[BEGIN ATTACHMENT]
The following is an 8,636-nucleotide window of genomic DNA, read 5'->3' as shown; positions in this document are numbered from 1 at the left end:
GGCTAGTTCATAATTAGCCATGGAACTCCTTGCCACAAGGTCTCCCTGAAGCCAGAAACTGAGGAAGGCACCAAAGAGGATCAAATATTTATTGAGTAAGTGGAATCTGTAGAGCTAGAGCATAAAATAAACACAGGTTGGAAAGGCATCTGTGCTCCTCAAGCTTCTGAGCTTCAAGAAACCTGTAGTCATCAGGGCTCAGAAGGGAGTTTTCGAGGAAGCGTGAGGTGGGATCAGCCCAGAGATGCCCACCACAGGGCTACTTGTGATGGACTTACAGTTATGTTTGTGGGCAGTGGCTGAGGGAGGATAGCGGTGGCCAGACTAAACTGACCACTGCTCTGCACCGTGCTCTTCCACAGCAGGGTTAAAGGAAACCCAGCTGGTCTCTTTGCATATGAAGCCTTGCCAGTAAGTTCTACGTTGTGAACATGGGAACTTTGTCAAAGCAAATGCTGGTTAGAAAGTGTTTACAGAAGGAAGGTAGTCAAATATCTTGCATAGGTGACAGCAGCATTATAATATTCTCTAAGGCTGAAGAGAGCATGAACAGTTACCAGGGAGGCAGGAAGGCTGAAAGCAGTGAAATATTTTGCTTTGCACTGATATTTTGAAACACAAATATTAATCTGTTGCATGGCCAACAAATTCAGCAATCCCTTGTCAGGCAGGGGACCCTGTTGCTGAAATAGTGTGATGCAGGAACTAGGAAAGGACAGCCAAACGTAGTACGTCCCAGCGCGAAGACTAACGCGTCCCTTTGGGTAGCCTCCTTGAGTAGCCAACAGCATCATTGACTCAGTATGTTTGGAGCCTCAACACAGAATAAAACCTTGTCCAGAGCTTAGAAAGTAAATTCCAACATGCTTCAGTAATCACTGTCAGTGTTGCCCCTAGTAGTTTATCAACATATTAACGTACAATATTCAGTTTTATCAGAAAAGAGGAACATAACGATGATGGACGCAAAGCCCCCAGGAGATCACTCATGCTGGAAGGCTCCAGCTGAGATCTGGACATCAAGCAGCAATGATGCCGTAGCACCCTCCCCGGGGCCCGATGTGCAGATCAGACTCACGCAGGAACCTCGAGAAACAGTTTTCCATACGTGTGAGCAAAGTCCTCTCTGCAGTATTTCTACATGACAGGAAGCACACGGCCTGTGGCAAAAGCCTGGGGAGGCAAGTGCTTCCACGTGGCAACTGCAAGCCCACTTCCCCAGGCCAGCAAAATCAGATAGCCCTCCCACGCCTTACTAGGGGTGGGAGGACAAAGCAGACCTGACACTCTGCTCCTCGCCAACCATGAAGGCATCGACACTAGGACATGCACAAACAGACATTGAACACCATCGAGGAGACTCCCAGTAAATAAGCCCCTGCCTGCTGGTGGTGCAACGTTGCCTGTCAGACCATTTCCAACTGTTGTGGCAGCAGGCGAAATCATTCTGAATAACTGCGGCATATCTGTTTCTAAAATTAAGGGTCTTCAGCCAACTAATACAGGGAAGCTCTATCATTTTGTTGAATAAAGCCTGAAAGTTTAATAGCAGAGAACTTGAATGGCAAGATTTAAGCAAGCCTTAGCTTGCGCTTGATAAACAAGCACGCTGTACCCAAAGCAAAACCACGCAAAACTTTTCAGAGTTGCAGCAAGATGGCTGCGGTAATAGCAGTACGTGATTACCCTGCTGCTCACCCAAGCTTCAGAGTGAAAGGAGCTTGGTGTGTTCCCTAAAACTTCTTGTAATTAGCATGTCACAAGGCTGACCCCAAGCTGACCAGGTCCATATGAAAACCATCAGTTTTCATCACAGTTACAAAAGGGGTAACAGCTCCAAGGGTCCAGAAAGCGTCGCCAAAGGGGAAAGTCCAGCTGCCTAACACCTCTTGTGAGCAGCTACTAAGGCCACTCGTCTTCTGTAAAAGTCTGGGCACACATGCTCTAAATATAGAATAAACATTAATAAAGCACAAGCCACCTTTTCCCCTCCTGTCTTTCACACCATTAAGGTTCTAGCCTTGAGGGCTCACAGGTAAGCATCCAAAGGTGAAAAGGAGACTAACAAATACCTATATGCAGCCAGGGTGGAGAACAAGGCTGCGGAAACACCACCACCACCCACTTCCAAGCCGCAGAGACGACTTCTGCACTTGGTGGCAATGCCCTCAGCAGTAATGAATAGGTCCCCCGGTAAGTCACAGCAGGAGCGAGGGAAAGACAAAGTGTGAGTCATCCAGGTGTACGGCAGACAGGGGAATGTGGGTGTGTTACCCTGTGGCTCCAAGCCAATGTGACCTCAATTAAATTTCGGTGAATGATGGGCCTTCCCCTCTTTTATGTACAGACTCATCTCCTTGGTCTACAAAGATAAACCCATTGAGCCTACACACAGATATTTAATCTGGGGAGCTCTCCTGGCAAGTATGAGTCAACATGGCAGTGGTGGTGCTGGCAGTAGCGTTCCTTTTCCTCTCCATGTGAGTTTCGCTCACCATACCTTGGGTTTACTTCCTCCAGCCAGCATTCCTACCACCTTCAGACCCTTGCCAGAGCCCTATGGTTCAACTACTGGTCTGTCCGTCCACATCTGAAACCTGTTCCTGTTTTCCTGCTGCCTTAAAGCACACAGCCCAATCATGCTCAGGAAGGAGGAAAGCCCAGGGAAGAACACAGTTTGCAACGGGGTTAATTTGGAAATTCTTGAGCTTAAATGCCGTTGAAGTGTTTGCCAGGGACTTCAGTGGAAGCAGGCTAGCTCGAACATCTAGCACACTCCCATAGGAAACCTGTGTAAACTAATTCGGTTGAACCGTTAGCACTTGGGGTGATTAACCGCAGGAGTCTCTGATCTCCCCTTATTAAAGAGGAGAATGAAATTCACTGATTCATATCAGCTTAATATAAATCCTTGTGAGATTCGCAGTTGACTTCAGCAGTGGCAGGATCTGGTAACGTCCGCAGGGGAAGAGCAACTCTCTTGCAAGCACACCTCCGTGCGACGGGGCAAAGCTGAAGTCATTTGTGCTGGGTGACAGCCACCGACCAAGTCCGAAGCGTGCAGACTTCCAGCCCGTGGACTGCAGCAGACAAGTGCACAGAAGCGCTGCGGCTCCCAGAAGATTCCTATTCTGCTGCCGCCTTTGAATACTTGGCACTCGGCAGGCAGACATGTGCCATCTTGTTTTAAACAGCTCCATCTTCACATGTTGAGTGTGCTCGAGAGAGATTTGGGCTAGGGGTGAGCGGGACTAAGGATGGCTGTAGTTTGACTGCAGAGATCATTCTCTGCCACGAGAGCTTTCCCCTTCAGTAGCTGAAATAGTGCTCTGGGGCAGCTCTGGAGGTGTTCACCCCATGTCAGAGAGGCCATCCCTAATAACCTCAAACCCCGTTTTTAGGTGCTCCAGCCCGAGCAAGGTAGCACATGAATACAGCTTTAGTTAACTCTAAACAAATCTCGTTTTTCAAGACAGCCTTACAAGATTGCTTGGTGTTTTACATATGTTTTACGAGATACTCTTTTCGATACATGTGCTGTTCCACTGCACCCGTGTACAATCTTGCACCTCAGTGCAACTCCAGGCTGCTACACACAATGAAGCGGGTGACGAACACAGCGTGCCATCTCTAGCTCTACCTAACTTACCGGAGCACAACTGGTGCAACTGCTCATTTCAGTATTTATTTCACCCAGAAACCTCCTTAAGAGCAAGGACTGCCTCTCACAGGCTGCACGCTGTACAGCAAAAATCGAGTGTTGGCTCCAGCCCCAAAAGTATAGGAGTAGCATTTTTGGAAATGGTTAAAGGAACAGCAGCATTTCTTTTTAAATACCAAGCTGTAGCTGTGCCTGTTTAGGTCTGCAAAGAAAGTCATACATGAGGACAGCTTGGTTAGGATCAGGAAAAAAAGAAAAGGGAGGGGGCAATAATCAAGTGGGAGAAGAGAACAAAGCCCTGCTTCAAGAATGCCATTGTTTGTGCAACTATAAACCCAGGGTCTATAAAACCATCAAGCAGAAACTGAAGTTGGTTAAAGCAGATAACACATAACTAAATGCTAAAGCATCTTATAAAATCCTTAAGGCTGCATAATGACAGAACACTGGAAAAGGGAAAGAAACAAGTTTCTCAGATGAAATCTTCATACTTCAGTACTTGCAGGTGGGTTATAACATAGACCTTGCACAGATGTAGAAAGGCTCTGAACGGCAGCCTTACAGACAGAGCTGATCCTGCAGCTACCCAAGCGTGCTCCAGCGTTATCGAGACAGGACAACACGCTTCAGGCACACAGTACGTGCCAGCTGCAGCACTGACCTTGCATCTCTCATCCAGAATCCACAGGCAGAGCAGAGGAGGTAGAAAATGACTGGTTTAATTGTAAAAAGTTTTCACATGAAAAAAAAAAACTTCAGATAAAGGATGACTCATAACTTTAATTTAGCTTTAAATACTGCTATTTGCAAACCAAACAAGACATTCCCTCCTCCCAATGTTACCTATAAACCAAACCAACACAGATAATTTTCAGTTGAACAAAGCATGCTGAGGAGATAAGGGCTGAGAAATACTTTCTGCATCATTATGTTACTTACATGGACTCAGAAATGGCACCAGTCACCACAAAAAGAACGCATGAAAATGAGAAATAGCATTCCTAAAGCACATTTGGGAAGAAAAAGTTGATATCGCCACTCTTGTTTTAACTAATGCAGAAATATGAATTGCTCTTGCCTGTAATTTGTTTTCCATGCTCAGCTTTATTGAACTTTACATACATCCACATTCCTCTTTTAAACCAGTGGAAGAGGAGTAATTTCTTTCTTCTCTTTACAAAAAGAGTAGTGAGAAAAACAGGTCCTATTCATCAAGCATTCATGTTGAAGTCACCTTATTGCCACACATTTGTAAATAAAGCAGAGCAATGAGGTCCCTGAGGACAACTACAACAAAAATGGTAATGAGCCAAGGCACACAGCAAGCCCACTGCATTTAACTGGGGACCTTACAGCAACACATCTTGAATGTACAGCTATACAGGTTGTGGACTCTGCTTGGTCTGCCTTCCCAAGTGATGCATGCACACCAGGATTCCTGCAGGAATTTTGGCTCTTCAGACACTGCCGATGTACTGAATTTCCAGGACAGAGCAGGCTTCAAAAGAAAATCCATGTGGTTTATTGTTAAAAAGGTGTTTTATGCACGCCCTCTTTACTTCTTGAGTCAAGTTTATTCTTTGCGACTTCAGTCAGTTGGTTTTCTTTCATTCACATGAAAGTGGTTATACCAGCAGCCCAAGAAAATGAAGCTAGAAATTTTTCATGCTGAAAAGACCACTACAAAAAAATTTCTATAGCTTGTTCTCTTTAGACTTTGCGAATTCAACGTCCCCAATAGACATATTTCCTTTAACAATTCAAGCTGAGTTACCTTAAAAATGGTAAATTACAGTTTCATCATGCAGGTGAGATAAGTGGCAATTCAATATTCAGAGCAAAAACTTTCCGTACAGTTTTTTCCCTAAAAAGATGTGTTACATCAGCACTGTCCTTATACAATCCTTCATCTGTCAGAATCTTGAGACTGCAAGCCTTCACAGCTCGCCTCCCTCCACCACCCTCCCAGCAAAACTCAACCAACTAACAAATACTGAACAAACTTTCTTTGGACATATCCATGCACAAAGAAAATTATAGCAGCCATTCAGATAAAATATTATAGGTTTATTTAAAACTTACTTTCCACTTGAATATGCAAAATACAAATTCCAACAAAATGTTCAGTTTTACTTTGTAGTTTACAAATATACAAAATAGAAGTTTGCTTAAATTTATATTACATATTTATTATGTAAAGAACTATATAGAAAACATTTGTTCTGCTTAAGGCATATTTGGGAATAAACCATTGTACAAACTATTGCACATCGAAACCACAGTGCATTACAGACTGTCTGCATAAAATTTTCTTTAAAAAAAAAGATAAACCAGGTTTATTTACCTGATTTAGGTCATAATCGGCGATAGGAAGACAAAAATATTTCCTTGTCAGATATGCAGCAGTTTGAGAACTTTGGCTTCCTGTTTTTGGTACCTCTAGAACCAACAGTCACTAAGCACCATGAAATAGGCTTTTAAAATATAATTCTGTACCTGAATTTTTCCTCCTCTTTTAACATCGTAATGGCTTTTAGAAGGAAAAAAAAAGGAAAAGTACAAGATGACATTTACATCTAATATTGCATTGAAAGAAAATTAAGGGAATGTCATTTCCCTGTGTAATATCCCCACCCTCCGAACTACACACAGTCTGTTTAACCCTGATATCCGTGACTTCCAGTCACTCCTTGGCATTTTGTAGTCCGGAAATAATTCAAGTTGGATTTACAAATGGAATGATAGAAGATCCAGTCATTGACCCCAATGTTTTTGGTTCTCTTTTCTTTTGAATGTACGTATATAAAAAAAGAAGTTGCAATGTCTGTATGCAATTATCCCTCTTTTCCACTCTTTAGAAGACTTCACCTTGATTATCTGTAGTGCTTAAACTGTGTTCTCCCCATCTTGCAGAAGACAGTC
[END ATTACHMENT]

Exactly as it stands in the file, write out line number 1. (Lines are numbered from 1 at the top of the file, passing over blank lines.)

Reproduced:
The following is an 8,636-nucleotide window of genomic DNA, read 5'->3' as shown; positions in this document are numbered from 1 at the left end: